2019 Australian Election: Controversy dominates party…

2019 Australian Election: Controversy dominates party leader searches

Australia has become notorious for ousting its own leader.

In the past eight years, the country has seen eight leadership challenges. Four of these have been successful, including the current prime minister, Scott Morrison, ousting his predecessor in August last year.

A twitter account was even made in 2015 documenting who is in charge every half hour. 

Election Twitter Updates from “The Australian PM is”

So, on the 18th of May, the public gets the chance to decide. In the upcoming federal election, 16 million Australians will vote for all 151 lower house seats and 40 of 76 upper house seats.

With Hitwise data, we look at how Australians have reacted online. From Scott Morrison to Pauline Hanson, we analyse what people are searching for and considering in the lead up to the election. 

Which candidate is trending online?

When it comes to search demand, Scott Morrison understandably leads compared to other candidates. Since the start of the year, searches for the current prime minister have grown 98%. But this is the slowest rise versus other leaders. Searches for One Nation’s Pauline Hanson have seen a six-fold increase, followed by mining magnate-turned politician Clive Palmer (five-fold increase), opposition leader Bill Shorten (four-fold increase), and Greens candidate Richard Di Natale (three-fold).

Source: Hitwise, AU. Weekly searches from week ending 29/12/18 to 4/5/19

What are the top searches by candidate? 

Keywords around each key candidate show that Australians are searching for scandal and rumours. The current PM hasn’t been able to rid the ghost of his past, with searches for “Engadine McDonalds” trending in the top 5variations.

Scandal has surrounded Pauline Hanson’s political career, with her latest statement on “Port Arthur among the top variations. While searches for his policies around migration and dental care have grown, the top variations for Bill Shorten included his net worth and wife. These variations weren’t too dissimilar to Clive Palmer, with net worth and wife for the UAP leader. The top variations around the Greens candidate revolved around Richard Di Natale’s interview with Andrew Bolt.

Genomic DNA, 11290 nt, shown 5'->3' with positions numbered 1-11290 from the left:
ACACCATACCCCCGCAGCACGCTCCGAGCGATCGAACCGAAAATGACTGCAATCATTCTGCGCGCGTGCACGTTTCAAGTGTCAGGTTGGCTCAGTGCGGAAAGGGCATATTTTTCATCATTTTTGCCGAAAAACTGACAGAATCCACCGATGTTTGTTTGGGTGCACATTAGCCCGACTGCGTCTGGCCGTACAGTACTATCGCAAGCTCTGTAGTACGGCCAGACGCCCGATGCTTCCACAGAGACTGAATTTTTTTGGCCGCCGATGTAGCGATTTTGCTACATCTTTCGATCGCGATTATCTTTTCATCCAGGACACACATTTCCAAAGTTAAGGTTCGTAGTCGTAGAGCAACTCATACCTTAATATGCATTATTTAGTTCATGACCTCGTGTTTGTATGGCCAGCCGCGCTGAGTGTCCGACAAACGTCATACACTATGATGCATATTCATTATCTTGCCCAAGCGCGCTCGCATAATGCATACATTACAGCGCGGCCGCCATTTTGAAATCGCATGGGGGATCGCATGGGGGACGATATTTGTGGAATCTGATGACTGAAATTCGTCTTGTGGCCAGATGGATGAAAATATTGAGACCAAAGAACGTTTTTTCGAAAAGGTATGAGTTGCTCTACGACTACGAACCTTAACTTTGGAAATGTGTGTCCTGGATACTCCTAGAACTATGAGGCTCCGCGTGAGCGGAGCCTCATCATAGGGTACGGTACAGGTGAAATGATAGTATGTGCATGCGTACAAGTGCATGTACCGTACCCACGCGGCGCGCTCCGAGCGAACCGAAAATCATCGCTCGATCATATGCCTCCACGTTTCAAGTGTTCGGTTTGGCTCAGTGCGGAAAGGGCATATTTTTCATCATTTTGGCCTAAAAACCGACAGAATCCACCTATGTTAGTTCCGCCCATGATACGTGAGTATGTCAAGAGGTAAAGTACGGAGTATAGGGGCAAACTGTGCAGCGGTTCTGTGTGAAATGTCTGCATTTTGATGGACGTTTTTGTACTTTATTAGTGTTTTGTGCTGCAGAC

Top Searches Around Key Leaders

Scott Morrison
(Liberal)
Bill Shorten
(Labor)
1. “waleed aly scott morrison”1. “bill shorten wife
2 “scott morrison news2. “bill shorten net worth
3. “scott morrison engadine mcdonalds3. “bill shorten running
4. “scott morrison the project4. “bill shorten twin brother
5. “scott morrison waleed aly5. “bill shorten news

Pauline Hanson
(One Nation)
Clive Palmer
(United Australia)
Richard Di Natale
(Greens)
1. “pauline hanson port arthur1. “clive palmer party1. “richard di natale
andrew bolt
2. “pauline hanson 
sunrise
2. “clive palmer net worth2. “richard di natale
speech
3. “sunrise pauline hanson”3. “clive palmer
aboriginal foundation
3. “andrew bolt
richard di natale
interview”
4. “pauline hanson 
surgery
4. “clive palmer wife4. “who is richard di
natale”
5. “pauline hanson one nation5. “clive palmer rant5. “richard di natale
biography

Source: Hitwise, AU. Searches in the 12 weeks ending 4/5/19 (Two tables above)

What are people reading in the lead up to the election?

Late party re-shuffling has also topped the most viewed articles around the election. Looking at the week ending the 7th of May, the late removal of Liberal candidate Gurpal Singh ranked first. Other news included Scott Morrison’s egging incident and live coverage of the national debate. And who is keeping up with the latest controversies in the lead up to the election? The audience reading about the election were 9% more likely to be 45-54 yo and 18% more likely to reside in NSW.

Source: Hitwise, AU. Top articles in the week ending 7/5/19

Election day is fast approaching…

The Australian public are keeping themselves informed, as well as amused, with the latest twists and turns around the election. Controversy and scandal have topped search variations for each key candidate, as well as top articles online.

Opinion polls suggest this election is too close to call. Only Saturday will tell if the country will have the same party in power or see its sixth leader in less than a decade.

For more information about Hitwise search or article level insights, contact us here. (And don’t forget to vote!)

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